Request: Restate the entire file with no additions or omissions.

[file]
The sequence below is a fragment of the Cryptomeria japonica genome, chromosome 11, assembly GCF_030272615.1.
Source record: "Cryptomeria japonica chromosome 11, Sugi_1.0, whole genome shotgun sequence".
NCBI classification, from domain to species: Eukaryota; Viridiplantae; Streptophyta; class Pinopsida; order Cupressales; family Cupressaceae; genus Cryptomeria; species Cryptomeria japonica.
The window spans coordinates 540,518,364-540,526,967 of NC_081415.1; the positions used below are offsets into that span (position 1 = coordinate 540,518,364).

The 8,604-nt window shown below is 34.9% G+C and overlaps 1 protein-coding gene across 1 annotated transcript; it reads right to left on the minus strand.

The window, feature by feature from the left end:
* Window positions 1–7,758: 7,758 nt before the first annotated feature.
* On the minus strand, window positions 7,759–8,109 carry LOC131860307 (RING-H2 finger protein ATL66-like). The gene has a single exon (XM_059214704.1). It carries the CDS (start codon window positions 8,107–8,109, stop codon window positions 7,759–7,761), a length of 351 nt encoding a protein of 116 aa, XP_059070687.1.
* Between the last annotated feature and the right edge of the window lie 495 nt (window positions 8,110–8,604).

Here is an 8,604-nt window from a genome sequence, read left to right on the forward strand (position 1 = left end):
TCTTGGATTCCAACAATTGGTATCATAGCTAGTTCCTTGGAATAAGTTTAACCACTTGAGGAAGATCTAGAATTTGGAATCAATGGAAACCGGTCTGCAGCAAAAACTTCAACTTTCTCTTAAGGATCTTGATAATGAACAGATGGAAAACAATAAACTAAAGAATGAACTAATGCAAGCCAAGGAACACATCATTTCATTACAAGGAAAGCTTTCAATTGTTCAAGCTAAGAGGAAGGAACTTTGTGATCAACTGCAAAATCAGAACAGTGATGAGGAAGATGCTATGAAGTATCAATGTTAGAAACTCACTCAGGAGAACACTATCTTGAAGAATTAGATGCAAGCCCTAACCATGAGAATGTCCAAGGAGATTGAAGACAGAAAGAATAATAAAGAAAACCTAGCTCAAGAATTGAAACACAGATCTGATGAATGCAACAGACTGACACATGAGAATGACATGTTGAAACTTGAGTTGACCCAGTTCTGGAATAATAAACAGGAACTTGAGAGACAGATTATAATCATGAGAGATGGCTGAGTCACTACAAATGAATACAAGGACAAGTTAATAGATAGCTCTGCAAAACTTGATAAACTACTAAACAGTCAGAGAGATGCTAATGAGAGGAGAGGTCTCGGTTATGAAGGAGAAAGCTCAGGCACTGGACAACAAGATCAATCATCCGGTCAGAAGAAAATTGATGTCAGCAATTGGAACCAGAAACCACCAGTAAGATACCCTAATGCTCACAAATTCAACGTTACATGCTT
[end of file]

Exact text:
The sequence below is a fragment of the Cryptomeria japonica genome, chromosome 11, assembly GCF_030272615.1.
Source record: "Cryptomeria japonica chromosome 11, Sugi_1.0, whole genome shotgun sequence".
NCBI classification, from domain to species: Eukaryota; Viridiplantae; Streptophyta; class Pinopsida; order Cupressales; family Cupressaceae; genus Cryptomeria; species Cryptomeria japonica.
The window spans coordinates 540,518,364-540,526,967 of NC_081415.1; the positions used below are offsets into that span (position 1 = coordinate 540,518,364).

The 8,604-nt window shown below is 34.9% G+C and overlaps 1 protein-coding gene across 1 annotated transcript; it reads right to left on the minus strand.

The window, feature by feature from the left end:
* Window positions 1–7,758: 7,758 nt before the first annotated feature.
* On the minus strand, window positions 7,759–8,109 carry LOC131860307 (RING-H2 finger protein ATL66-like). The gene has a single exon (XM_059214704.1). It carries the CDS (start codon window positions 8,107–8,109, stop codon window positions 7,759–7,761), a length of 351 nt encoding a protein of 116 aa, XP_059070687.1.
* Between the last annotated feature and the right edge of the window lie 495 nt (window positions 8,110–8,604).

Here is an 8,604-nt window from a genome sequence, read left to right on the forward strand (position 1 = left end):
TCTTGGATTCCAACAATTGGTATCATAGCTAGTTCCTTGGAATAAGTTTAACCACTTGAGGAAGATCTAGAATTTGGAATCAATGGAAACCGGTCTGCAGCAAAAACTTCAACTTTCTCTTAAGGATCTTGATAATGAACAGATGGAAAACAATAAACTAAAGAATGAACTAATGCAAGCCAAGGAACACATCATTTCATTACAAGGAAAGCTTTCAATTGTTCAAGCTAAGAGGAAGGAACTTTGTGATCAACTGCAAAATCAGAACAGTGATGAGGAAGATGCTATGAAGTATCAATGTTAGAAACTCACTCAGGAGAACACTATCTTGAAGAATTAGATGCAAGCCCTAACCATGAGAATGTCCAAGGAGATTGAAGACAGAAAGAATAATAAAGAAAACCTAGCTCAAGAATTGAAACACAGATCTGATGAATGCAACAGACTGACACATGAGAATGACATGTTGAAACTTGAGTTGACCCAGTTCTGGAATAATAAACAGGAACTTGAGAGACAGATTATAATCATGAGAGATGGCTGAGTCACTACAAATGAATACAAGGACAAGTTAATAGATAGCTCTGCAAAACTTGATAAACTACTAAACAGTCAGAGAGATGCTAATGAGAGGAGAGGTCTCGGTTATGAAGGAGAAAGCTCAGGCACTGGACAACAAGATCAATCATCCGGTCAGAAGAAAATTGATGTCAGCAATTGGAACCAGAAACCACCAGTAAGATACCCTAATGCTCACAAATTCAACGTTACATGCTT